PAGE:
Years back, Conner and I spoke with Joe Colopy, the co-founder and former CEO of Bronto. We needed Joe’s help, because we were planning to shift Lessonly’s focus from training software for any need to training for sales teams and customer service teams. We knew this would be a big change for our business and we worried how disruptive it would be to our teammates.
Joe offered us this bit of wisdom:
“You can be definitive without being abrupt.”
For whatever reason, before this, Conner and I would make changes and implement them immediately. Why wait, right? The problem was, when we were too abrupt, the rest of the team experienced a lot of whiplash and upheaval.
Joe’s advice reminded us we can put some distance between our decisions and the corresponding changes.
For example, we knew the marketing team would need to shift its efforts to stop supporting deals that didn’t fit our new focus. Joe’s advice helped us ease any anxiety during this transition. We didn’t announce our decision by saying, “Effective immediately, marketing will no longer support X, Y, and Z opportunities.” Instead, we were able to say, “Sixty days from now, marketing will stop supporting X, Y, and Z opportunities. So if you need help with anything in those areas, now is the time.”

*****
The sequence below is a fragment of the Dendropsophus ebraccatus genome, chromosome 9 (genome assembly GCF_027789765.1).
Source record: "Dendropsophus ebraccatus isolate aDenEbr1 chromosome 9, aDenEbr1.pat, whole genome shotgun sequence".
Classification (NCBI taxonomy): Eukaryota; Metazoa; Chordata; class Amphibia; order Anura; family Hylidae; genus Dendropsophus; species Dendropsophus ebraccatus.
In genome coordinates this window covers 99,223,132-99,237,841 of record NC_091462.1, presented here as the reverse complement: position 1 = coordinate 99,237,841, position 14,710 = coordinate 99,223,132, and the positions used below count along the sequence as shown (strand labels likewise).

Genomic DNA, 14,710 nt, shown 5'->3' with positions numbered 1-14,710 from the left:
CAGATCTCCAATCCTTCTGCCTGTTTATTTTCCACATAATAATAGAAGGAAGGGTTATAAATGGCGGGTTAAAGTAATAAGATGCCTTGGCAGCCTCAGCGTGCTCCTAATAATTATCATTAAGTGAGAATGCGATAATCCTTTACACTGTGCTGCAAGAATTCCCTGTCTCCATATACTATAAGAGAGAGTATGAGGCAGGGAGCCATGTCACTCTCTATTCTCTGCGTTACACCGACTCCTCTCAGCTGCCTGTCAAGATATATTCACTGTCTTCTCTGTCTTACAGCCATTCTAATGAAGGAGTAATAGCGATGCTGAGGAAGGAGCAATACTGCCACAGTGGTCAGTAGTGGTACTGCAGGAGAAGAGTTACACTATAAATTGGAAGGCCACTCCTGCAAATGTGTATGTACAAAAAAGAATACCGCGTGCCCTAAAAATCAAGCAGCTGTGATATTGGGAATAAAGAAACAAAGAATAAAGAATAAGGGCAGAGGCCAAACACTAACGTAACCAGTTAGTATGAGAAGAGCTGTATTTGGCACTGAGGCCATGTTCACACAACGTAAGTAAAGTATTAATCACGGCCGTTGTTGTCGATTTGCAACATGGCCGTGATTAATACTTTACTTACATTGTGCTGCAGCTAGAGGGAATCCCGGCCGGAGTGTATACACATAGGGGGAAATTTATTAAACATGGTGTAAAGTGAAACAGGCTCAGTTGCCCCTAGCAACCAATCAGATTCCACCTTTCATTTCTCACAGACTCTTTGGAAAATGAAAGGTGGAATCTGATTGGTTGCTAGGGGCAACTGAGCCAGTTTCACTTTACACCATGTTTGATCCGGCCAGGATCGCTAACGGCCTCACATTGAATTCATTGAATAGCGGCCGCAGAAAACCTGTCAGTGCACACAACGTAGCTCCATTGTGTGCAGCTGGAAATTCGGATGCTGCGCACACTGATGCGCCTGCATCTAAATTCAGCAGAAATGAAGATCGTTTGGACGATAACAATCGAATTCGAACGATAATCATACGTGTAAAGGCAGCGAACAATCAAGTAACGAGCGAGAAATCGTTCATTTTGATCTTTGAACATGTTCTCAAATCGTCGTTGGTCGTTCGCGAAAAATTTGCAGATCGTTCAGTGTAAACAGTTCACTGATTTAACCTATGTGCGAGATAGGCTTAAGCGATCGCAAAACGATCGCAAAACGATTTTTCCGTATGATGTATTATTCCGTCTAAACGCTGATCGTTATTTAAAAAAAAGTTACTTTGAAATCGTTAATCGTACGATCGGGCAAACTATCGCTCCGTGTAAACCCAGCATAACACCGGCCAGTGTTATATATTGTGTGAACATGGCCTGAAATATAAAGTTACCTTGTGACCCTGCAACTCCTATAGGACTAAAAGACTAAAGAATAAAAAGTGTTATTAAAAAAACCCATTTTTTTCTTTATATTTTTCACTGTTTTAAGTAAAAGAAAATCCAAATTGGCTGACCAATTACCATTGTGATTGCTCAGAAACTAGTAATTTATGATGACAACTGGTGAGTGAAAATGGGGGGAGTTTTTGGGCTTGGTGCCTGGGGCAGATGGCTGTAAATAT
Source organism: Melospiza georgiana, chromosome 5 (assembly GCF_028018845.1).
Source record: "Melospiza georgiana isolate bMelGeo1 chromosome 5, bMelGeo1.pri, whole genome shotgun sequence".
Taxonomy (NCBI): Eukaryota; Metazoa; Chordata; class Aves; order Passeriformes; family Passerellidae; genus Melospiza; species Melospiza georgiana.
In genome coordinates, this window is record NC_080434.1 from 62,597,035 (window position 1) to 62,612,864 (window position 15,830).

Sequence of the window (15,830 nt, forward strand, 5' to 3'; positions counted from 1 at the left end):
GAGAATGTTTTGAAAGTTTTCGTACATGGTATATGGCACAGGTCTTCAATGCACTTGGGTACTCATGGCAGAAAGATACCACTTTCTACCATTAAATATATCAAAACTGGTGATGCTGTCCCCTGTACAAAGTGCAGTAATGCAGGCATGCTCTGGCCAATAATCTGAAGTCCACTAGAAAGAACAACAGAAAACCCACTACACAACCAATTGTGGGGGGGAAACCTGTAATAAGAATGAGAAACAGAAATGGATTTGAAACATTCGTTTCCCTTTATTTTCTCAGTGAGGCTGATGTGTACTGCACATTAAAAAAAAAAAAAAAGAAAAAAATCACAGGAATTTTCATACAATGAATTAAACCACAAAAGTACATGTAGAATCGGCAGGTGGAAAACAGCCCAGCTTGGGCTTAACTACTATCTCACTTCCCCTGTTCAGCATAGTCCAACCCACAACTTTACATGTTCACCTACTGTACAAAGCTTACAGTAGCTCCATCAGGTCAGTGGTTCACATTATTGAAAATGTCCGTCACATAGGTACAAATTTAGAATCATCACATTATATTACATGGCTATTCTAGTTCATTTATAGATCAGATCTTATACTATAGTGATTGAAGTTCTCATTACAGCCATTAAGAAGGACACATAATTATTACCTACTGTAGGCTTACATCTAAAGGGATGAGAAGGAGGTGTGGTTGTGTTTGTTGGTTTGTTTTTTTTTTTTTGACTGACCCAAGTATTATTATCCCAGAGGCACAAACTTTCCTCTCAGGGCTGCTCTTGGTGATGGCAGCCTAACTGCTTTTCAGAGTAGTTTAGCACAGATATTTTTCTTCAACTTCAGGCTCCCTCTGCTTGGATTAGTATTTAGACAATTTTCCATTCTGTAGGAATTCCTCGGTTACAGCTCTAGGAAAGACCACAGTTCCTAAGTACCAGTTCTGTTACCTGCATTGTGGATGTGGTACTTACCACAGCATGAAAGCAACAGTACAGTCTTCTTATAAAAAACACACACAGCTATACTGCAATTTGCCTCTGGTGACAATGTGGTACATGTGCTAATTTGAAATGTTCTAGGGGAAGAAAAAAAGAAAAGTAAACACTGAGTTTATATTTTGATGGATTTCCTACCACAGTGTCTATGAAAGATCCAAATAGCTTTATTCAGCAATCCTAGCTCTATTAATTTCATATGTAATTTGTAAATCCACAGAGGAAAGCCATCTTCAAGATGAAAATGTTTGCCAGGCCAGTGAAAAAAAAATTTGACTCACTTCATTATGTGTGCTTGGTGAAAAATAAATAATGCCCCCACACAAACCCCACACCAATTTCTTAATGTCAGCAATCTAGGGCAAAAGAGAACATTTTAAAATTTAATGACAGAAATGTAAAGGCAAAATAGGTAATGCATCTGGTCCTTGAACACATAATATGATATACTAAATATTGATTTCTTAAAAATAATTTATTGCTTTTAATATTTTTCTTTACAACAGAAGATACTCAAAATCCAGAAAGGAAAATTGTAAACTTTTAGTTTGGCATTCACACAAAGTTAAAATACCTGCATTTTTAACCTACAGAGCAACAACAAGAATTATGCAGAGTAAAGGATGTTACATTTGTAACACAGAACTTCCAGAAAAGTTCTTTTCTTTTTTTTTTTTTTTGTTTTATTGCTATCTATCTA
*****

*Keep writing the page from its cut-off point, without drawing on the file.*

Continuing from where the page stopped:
How did we know sixty days wouldn’t be too abrupt? It was the average amount of time it took for us to meet a new company and bring them aboard as a customer. This timing accommodated the salespeople’s current opportunities, without extending the timeline any longer than necessary.
There will be moments when you need to be both definitive and abrupt, like when you have an urgent problem. Joe taught us there will also be times when you can and should give time for people to wrap up their current priorities and prepare. I write this hoping you will catch yourself making a potentially disruptive decision and ask, “Can I be definitive here without being abrupt?”
We’ve applied Joe’s advice many times since, and people appreciate it. I hope it helps you too.
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